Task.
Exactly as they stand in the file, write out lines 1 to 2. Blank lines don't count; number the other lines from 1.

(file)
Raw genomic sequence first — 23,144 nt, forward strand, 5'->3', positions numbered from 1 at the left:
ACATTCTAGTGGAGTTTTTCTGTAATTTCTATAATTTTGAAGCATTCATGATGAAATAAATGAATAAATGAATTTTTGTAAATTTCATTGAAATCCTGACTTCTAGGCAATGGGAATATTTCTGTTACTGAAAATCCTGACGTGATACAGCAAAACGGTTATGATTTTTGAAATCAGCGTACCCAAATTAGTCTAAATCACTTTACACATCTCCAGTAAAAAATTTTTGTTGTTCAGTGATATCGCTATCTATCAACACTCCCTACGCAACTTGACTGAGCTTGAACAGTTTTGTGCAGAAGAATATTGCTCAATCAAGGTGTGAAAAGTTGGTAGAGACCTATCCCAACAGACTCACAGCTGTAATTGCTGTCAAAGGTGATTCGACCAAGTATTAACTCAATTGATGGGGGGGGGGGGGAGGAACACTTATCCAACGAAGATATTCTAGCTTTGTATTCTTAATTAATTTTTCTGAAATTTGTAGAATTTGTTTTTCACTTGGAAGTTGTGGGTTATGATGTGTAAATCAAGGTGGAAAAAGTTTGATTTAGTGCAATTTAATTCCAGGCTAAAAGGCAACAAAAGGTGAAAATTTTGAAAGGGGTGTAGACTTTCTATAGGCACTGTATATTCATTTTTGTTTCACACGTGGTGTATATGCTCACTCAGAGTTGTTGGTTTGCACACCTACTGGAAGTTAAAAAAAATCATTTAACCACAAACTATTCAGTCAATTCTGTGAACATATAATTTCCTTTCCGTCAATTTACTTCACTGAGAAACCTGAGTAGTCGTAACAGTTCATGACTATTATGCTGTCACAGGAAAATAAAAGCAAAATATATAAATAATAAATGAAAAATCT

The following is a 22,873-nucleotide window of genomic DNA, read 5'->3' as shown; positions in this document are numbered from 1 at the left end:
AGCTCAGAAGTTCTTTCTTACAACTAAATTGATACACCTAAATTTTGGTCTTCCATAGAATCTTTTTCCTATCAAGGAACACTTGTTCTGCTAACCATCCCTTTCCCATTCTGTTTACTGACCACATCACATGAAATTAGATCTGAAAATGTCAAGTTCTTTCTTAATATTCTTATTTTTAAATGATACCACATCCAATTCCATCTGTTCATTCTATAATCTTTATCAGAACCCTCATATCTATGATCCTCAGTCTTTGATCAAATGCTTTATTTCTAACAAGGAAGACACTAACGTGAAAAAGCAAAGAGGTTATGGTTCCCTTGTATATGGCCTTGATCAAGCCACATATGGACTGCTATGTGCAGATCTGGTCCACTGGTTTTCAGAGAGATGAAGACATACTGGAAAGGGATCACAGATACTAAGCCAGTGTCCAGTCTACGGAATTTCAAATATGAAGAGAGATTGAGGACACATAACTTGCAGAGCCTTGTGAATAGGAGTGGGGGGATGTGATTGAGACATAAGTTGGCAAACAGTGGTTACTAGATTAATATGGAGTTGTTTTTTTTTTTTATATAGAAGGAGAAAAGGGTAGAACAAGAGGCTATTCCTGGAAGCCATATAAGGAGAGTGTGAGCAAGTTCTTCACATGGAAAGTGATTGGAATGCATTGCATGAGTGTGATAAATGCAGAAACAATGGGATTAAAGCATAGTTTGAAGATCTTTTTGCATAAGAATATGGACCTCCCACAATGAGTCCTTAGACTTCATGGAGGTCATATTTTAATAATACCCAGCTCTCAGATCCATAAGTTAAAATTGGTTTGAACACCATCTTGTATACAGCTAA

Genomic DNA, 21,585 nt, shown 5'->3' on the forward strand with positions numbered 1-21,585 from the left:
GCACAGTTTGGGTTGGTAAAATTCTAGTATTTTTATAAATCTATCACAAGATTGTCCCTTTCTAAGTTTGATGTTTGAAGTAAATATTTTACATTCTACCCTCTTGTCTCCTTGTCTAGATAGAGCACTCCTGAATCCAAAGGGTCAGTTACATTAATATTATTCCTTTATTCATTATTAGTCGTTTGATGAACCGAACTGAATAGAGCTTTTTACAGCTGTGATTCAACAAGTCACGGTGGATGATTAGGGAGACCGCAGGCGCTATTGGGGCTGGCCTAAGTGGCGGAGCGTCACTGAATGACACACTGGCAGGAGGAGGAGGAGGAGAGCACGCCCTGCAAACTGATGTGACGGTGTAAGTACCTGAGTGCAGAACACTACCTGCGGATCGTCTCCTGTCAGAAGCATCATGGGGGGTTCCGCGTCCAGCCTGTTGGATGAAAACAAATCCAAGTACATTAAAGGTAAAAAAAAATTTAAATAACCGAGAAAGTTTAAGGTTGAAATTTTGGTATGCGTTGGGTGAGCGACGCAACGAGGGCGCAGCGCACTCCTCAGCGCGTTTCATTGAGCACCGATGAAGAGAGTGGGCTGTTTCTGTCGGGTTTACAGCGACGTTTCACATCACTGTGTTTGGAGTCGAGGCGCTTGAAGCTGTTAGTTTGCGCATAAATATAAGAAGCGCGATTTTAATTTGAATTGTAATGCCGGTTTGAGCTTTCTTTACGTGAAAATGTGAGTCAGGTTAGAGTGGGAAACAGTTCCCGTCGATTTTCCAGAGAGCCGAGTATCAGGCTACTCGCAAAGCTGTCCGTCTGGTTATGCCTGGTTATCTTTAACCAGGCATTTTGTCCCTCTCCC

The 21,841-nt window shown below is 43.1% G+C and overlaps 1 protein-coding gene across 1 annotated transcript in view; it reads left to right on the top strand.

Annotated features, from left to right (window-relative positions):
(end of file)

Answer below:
Raw genomic sequence first — 23,144 nt, forward strand, 5'->3', positions numbered from 1 at the left:
ACATTCTAGTGGAGTTTTTCTGTAATTTCTATAATTTTGAAGCATTCATGATGAAATAAATGAATAAATGAATTTTTGTAAATTTCATTGAAATCCTGACTTCTAGGCAATGGGAATATTTCTGTTACTGAAAATCCTGACGTGATACAGCAAAACGGTTATGATTTTTGAAATCAGCGTACCCAAATTAGTCTAAATCACTTTACACATCTCCAGTAAAAAATTTTTGTTGTTCAGTGATATCGCTATCTATCAACACTCCCTACGCAACTTGACTGAGCTTGAACAGTTTTGTGCAGAAGAATATTGCTCAATCAAGGTGTGAAAAGTTGGTAGAGACCTATCCCAACAGACTCACAGCTGTAATTGCTGTCAAAGGTGATTCGACCAAGTATTAACTCAATTGATGGGGGGGGGGGGGAGGAACACTTATCCAACGAAGATATTCTAGCTTTGTATTCTTAATTAATTTTTCTGAAATTTGTAGAATTTGTTTTTCACTTGGAAGTTGTGGGTTATGATGTGTAAATCAAGGTGGAAAAAGTTTGATTTAGTGCAATTTAATTCCAGGCTAAAAGGCAACAAAAGGTGAAAATTTTGAAAGGGGTGTAGACTTTCTATAGGCACTGTATATTCATTTTTGTTTCACACGTGGTGTATATGCTCACTCAGAGTTGTTGGTTTGCACACCTACTGGAAGTTAAAAAAAATCATTTAACCACAAACTATTCAGTCAATTCTGTGAACATATAATTTCCTTTCCGTCAATTTACTTCACTGAGAAACCTGAGTAGTCGTAACAGTTCATGACTATTATGCTGTCACAGGAAAATAAAAGCAAAATATATAAATAATAAATGAAAAATCT